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Connecticut Bill proposes to take the Vatican out of Church finances

ct-bill-1098

A proposed bill in Connecticut would strip Vatican control over the finances of local Catholic Churches, a suggestion that not surprisingly has Catholic clergy up in arms.

CT Bill 1098 would replace an existing law that defines Catholic churches and congregations as nonprofit corporations operated by a five-member board of three clergy and two laypeople. Instead, the board would be made up of seven to 13 laypeople elected by parishioners. The pastor would not be a member of the board and the bishop would serve as an ex officio nonvoting member, reports Catholic News.

The legislation, proposed by two Catholic members of the Connecticut State Legislature, was in response to an embezzlement conviction of a Connecticut priest. By removing church control over financial affairs, clergy wouldn’t be able to fiddle the books.

The Catholic Church naturally opposes the bill, saying that it was an infringement of their constitutional rights, and went against the apostolic nature of the Catholic Church. Oh, and it’s a conspiracy by gay marriage activists, writes Bridgeport Bishop William Lori: “This bill, moreover, is a thinly-veiled attempt to silence the Catholic Church on the important issues of the day, such as same-sex marriage.”

The bill has been pulled for now, and tabled for the rest of the legislative session, although could return in the future.

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3 Responses to “Connecticut Bill proposes to take the Vatican out of Church finances”

  1. James

    It's amazing to see the gay community scapegoated by bishop Lori, who failed to address the fact that it was an errant priest who embezzled funds and caused the concern, not to mention the fact that the catholic church decides what money comes from and goes to different parishes, endangering parishes who might otherwise be solvent. It's time Catholics had some say in how the church operates, not the secret dealings of the bishops and the Vatican.

  2. BACnSF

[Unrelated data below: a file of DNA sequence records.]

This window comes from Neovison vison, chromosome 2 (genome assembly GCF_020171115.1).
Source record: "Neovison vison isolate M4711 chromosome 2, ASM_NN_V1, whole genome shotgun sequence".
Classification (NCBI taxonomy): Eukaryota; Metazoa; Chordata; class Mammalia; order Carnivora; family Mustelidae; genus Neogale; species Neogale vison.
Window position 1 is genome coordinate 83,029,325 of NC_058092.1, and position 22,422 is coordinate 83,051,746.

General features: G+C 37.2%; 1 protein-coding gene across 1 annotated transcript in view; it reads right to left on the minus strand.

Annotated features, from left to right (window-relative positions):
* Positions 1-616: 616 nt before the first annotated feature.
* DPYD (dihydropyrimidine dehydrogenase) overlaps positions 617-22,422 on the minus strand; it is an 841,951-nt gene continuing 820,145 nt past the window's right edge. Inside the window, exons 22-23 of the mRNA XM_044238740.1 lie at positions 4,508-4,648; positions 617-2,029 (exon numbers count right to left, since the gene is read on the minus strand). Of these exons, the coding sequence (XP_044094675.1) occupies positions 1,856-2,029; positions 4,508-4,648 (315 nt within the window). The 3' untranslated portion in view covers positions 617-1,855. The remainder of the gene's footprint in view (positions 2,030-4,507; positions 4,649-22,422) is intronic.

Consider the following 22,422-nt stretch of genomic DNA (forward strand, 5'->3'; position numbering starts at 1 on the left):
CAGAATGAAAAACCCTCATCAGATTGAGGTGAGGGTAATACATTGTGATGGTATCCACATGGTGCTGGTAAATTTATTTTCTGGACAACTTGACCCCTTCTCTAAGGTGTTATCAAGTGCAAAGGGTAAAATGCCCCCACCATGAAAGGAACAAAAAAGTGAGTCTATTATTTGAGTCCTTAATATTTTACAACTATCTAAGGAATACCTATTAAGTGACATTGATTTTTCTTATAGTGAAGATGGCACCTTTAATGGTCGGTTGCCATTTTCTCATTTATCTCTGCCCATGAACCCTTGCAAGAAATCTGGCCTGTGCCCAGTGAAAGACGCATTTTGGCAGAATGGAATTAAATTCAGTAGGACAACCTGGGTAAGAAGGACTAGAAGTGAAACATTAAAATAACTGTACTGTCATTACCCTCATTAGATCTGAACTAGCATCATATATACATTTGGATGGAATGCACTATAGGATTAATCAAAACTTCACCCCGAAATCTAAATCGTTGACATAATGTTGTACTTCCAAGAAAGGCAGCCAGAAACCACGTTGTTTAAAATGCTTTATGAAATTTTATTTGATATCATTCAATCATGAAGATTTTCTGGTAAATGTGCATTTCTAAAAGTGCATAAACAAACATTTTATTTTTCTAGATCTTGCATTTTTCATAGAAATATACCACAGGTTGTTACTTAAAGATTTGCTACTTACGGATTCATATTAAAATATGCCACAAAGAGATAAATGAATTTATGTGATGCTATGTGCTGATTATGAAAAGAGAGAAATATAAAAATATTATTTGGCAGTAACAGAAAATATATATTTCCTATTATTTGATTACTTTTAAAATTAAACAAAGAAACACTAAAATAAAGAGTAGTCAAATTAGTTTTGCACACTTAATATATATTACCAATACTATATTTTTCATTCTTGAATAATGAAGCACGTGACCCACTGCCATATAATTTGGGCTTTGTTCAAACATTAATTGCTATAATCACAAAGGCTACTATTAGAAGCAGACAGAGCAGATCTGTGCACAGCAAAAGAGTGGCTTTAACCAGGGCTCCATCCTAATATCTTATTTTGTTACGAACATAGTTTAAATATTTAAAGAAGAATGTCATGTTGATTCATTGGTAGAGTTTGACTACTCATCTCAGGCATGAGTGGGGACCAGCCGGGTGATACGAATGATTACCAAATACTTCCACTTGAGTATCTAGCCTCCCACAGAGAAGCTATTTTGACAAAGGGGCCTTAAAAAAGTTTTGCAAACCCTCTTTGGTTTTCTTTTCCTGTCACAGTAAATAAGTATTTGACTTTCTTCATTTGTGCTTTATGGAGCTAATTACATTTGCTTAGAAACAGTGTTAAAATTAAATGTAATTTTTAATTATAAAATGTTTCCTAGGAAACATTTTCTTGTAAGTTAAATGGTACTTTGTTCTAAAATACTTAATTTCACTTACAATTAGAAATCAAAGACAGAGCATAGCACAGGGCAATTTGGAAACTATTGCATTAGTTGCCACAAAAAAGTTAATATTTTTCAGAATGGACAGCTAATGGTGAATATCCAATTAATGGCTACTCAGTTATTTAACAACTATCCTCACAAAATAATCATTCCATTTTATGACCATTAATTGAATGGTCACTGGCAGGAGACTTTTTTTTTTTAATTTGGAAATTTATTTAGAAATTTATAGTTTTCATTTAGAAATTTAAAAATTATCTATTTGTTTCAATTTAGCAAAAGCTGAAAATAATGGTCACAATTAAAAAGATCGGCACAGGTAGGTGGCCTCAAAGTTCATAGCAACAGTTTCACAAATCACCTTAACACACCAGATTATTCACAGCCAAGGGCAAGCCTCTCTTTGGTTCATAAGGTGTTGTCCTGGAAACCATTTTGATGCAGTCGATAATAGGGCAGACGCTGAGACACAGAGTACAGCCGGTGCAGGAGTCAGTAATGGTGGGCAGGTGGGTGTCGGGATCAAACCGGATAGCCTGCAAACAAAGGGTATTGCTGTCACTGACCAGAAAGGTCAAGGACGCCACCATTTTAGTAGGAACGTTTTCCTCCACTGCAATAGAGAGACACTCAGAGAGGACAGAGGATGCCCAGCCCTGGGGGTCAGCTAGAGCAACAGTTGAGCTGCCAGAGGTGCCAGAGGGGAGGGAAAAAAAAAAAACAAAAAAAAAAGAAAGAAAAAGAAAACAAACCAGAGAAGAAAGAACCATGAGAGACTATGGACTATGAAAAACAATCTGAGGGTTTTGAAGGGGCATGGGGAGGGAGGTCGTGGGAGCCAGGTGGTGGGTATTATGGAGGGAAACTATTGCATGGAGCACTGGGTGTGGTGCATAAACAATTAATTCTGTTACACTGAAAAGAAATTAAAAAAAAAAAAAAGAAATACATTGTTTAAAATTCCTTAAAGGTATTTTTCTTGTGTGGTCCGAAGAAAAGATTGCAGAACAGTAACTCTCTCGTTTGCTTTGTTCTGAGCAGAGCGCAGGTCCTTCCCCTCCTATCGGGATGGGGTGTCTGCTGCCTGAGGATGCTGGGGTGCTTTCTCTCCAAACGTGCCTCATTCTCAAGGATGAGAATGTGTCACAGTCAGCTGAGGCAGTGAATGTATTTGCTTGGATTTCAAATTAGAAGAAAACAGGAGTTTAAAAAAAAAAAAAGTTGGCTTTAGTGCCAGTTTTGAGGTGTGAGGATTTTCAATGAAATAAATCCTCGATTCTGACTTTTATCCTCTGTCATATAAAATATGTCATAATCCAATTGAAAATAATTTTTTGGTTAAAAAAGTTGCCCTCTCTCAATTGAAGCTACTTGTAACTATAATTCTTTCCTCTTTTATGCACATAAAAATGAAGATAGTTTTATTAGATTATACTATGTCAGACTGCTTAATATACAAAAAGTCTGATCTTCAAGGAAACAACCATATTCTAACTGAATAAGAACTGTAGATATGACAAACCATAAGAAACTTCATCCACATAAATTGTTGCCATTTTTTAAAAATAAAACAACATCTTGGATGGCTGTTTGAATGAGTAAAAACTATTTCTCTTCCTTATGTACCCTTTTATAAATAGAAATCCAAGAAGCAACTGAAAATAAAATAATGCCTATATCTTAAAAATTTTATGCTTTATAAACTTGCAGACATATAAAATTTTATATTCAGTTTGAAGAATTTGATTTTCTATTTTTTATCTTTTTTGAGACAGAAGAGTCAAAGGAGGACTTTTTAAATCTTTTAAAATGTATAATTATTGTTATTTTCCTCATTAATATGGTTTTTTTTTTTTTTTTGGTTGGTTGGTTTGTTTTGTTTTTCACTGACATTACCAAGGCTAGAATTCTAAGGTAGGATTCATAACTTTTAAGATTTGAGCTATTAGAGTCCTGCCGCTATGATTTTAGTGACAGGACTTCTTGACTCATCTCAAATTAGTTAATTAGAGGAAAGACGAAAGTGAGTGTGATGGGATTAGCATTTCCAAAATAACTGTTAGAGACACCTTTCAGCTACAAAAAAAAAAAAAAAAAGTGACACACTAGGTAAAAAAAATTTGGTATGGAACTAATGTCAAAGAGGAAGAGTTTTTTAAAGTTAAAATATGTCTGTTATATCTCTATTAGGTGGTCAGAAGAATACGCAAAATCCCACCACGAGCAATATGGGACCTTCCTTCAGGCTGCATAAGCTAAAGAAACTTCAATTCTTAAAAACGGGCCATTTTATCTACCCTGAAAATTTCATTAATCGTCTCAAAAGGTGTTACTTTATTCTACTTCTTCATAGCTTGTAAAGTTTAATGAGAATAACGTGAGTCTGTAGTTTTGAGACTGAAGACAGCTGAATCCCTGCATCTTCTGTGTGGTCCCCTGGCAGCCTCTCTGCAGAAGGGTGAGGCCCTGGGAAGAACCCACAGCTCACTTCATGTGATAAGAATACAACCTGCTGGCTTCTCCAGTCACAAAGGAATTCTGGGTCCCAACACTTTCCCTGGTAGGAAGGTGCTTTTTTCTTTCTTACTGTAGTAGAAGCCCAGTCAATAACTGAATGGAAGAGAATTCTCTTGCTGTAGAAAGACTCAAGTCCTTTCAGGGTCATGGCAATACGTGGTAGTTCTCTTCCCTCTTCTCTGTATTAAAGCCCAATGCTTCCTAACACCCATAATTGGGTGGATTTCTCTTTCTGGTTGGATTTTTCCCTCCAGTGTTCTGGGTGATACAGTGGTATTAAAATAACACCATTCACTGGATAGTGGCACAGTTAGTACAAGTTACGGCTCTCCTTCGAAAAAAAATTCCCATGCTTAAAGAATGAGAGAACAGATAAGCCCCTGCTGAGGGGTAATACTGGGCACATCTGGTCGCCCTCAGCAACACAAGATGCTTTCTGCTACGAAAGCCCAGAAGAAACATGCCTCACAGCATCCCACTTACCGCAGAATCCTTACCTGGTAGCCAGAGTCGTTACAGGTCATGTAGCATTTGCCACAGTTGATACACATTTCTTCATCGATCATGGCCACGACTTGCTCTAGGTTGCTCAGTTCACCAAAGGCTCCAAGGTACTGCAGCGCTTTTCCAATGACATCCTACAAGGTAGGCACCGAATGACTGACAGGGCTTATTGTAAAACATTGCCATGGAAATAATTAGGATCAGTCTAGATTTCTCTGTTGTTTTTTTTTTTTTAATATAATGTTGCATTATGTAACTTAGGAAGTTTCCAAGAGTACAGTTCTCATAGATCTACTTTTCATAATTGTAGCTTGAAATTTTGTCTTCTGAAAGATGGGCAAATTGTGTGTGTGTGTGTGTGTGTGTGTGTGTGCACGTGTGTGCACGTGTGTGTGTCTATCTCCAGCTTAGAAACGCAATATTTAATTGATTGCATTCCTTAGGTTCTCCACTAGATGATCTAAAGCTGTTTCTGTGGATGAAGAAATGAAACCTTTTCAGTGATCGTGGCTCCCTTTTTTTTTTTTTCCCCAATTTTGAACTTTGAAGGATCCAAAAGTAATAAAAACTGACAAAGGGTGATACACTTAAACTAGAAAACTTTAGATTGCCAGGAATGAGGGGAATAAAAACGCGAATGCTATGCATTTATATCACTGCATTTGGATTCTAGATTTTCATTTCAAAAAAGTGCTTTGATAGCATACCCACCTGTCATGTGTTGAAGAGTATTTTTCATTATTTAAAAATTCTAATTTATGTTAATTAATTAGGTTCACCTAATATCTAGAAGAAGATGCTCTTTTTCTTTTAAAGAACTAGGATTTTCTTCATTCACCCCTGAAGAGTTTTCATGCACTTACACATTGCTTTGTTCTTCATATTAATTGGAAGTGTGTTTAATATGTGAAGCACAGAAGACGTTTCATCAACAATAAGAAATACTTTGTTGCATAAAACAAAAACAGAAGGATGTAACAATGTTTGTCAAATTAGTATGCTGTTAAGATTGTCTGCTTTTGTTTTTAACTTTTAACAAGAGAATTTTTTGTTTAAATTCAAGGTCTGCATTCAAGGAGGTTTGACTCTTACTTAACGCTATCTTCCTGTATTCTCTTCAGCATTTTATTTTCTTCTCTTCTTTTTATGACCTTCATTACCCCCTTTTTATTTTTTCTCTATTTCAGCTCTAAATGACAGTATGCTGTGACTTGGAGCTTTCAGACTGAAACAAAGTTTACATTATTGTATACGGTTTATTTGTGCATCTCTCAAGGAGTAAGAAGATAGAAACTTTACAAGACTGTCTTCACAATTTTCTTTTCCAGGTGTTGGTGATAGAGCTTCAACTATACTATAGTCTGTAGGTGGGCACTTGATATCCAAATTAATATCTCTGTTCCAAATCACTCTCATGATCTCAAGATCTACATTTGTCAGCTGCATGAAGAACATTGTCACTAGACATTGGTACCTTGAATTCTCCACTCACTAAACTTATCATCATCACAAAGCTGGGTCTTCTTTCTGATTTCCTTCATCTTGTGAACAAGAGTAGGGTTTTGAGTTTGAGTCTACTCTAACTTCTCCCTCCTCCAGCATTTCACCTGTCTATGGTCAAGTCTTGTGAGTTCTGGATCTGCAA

The economy is in the toilet. And the churches keep prying their way into politics. If the church can get their parishioners together in force to vote a particular way they need to be taxed. Saying “non-profit” and “church” is a hoax. And as for the “gay marriage activists”… Just wait… What ever the outcome around same sex unions, gays will continue to be second class citizens, and will NEVER HAVE EQUAL RIGHTS… Take this little federal law that our “beloved” Clinton signed into law… “The Defense of Marriage Act, or DOMA, is the short title of a federal law of the United States passed on September 21, 1996 as Public Law No. 104-199, 110 Stat. 2419. Its provisions are codified at 1 U.S.C. § 7 and 28 U.S.C. § 1738C. The law has two effects: No state (or other political subdivision within the United States) need treat a relationship between persons of the same sex as a marriage, even if the relationship is considered a marriage in another state. The Federal Government may not treat same-sex relationships as marriages for any purpose, even if concluded or recognized by one of the states. The bill was passed by Congress by a vote of 85-14 in the Senate[1] and a vote of 342-67 in the House of Representatives,[2] and was signed into law by President Bill Clinton on September 21, 1996. At the time of passage, it was expected that at least one state would soon legalize same-sex marriage, whether by legislation or judicial interpretation of either the state or federal constitution. Opponents of such recognition feared (and many proponents hoped) that the other states would then be required to recognize such marriages under the Full Faith and Credit Clause of the United States Constitution. Including the results of the 2008 general elections, two states (Massachusetts and Connecticut) allow same-sex marriage, five states recognize some alternative form of same-sex union, twelve states ban any recognition of any form of same-sex unions including civil union, twenty-eight states have adopted amendments to their state constitution prohibiting same sex marriage, and another twenty states have enacted statutory DOMAs.” Oh, and for those of you who got married in California. You can only file “Married/Jointly” on your taxes in California. The IRS will not recognize your marriage at all. Well… unless “one of you gets a sex change” then its ok… Oh brother!